BF: Animal indeed brings that "je ne sais quoi" to words like "WOMAN...WOMAN"... The magic of Henson and his amazing characters triggered an instant love. To me that is! How are you planning to tackle that magic on paper?

JL: From an early age, the works of Jim Henson have always resonated with me. Yet only after working in the Film/TV industry have I begun to understand what truly distinguished him from the rest. For most, this industry is a business. For Jim Henson, it was a cause. He had something important to say to the world, and he used Film and Television to say it. So, regardless if you were watching Sesame Street or The Storyteller, it never felt motivated by money or power. He was never selling us something. He was giving us something that was intended to make our lives better. There was this altruistic, selfless spirit to it all… as though these stories were made just for us… and to experience that, at any age, is truly magical.

So how do I plan on infusing that same magic into these books? I can only hope that our love for these books saturate as deeply into these pages as Jim’s love did into every frame and piece of felt. It’s all we can do.

SC: By creating experiences instead of just comic books, if that makes any sense. We’re bringing the same care, attention and sense of world-building to these comics that Henson brought to the TV shows and films that these are based on. We’re not interested in just putting out a licensed comic, we want to make something that people will be able to treasure for years, and hopefully pass onto their kids, much in the same way that people who were children when Fraggle Rock originally aired are now exposing it to their kids. It sounds lofty, but that’s the approach that we try to take across the board here at Archaia. 

BF: Can you tell me something more about the adventures you are planning in Fraggle Rock #1?

JL: And spoil the surprise?! All that’s important is that you’ll see all your old friends, enjoy some great stories, and hopefully walk away a little wiser in the end. All the magic is in the details.

SC: Well, I’m not sure how much I can say. Fraggle Rock #1 is really just the first chapter in the bigger picture of Archaia’s Fraggle plans, and I want readers to be surprised by where the book goes! That being said, if anyone is on the fence about picking the book up they can get a first taste of what we’re planning for Fraggle Rock in our Mouse Guard/Fraggle Rock Free Comic Book Day Flip Book, which will be available for free at your local comic book store on May 1st!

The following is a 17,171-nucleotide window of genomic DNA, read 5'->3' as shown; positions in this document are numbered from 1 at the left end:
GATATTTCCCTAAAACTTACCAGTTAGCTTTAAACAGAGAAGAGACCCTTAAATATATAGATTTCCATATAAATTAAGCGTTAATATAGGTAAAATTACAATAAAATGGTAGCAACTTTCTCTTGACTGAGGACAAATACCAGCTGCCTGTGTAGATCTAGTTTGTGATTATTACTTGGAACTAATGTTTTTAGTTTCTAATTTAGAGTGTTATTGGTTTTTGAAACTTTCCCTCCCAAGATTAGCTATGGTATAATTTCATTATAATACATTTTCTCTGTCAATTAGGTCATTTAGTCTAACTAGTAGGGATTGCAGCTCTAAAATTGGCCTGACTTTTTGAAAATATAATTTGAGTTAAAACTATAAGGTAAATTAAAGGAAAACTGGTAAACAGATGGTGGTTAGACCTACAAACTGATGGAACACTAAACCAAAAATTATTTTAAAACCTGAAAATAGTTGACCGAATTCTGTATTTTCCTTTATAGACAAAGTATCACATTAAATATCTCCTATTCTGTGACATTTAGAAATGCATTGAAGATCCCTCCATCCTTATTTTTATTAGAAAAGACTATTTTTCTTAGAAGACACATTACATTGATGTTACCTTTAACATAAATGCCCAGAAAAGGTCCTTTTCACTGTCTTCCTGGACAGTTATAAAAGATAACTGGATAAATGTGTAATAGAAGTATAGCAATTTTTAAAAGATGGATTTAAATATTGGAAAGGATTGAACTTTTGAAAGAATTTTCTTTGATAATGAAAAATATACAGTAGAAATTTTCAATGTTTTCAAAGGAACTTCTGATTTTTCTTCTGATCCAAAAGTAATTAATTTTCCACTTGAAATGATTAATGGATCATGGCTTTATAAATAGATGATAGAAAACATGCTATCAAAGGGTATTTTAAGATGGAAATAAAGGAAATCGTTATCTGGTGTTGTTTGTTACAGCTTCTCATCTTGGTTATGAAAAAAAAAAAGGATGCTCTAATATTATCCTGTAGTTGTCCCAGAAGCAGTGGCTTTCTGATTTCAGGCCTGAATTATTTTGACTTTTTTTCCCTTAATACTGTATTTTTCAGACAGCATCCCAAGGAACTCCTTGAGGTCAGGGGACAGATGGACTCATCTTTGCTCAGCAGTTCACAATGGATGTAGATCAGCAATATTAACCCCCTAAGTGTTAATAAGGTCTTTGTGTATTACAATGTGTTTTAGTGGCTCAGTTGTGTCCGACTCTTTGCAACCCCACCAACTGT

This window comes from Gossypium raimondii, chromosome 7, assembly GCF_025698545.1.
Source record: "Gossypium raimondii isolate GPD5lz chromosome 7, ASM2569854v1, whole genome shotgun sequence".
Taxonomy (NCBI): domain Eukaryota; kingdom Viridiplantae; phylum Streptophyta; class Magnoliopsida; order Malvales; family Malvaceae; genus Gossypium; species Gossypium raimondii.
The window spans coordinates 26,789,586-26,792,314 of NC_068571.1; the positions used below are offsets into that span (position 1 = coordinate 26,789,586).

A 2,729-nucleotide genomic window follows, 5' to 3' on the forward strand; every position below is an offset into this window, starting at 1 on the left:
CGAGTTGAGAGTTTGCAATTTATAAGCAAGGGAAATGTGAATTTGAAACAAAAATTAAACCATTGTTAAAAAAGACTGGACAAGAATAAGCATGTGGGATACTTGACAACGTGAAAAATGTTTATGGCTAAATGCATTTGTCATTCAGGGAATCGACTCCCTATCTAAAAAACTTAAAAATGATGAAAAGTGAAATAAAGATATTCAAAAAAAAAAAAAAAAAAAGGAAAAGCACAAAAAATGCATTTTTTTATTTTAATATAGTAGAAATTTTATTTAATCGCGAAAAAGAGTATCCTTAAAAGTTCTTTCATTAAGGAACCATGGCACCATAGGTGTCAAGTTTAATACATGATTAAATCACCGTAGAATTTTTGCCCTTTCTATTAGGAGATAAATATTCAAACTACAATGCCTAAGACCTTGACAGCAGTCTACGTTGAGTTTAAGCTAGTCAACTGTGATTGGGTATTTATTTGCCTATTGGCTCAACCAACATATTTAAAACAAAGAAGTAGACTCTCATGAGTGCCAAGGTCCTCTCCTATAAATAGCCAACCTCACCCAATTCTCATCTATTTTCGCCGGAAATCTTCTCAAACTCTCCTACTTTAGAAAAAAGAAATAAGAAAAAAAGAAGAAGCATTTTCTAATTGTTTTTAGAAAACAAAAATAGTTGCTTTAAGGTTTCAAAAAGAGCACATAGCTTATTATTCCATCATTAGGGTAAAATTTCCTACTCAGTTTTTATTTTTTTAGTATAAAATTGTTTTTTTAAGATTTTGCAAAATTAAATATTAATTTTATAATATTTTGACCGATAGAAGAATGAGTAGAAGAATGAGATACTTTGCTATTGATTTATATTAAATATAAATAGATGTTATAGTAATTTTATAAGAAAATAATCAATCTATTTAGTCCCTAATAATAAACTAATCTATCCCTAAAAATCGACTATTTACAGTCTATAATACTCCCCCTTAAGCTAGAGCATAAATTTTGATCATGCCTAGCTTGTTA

BF: With all the different groups like the Fraggles, Doozers and Gorgs and fan favorite characters Gobo, Mokey, Red, Wembley and Boober, what is the biggest challenge in getting the characters in a comic, like Fraggle Rock #1?

SC: I’m not sure if every single one of those characters will be appearing in issue #1, but I can guarantee that they’ll all pop up in at least one of the chapters of the first series.

JL: Since everyone involved with these books are die-hard fans of the TV show, we can’t help but feel the exhilaration of revisiting Fraggle Rock. The urge to explore caves we’ve never seen before and litter each page with subtle homages to our favorite moments is almost overwhelming. Yet we always remind ourselves that there’s an entirely new generation of readers who have never stepped foot inside Fraggle Rock. They’ve never seen a Trash Heap speak. They’ve yet to grasp the vital significance of the common radish. So for us, the greatest challenge is making this incredible world as bright, warm and welcoming for our new fans, ensuring that everyone, young and old, can dance their cares away together. Side by side.

BF: Final question and then I will leave you and your magic alone. The 3-issue miniseries Fraggle Rock is the first step in the partnership of Archaia and The Jim Henson Company. Can you elaborate more on the Swamp of Eternal Stench or more to the point Labyrinth, but also the other properties?

JL: We’re just beginning the process on the next titles in the Archaia line, and I’ve sadly been sworn to secrecy. Jareth has threatened to take my first born if I utter a single word, and he has quite a remarkable reach, if he’s so inclined. I’d keep an eye on that bedroom mirror, not to mention that book on your nightstand. No telling where a goblin could be lurking these days.

SC: Labyrinth and The Dark Crystal are both going to be coming out after Fraggle Rock. As of right now, each property will get their own four-issue miniseries, which will be debuting later this year. What’s really exciting about both Labyrinth and The Dark Crystal is that we’re lucky enough to have Brian Froud, the original concept designer for both films and the man who is most responsible for the look of the movies, providing covers, art direction and story concepts for both miniseries. This is the first time since the original movies and the art book World of The Dark Crystal that Brian Froud has returned to both of these properties, and I can promise fans of both movies that they’re going to be blown away by what we’ve been planning for these books!

        

Fraggle Rock #1 goes on sale in April 2010. The Fraggle Rock/Mouse Guard Flip Book out on May 1, 2010.

Related content

Related Headlines

Related Lowdowns

Related Reviews

Related Columns

Comments

  • Eric Lindberg

    Eric Lindberg Apr 5, 2010 at 7:26pm

    Brian Froud's doing art and story direction for the Dark Crystal and Labyrinth books? Sold! May have to check out Fraggle Rock as well.

In order to post a comment you have to be logged in. Don't have a profile yet? Register now!

Latest headlines

READ ALL HEADLINES

Latest comments
Comics Discussion
Broken Frontier on Facebook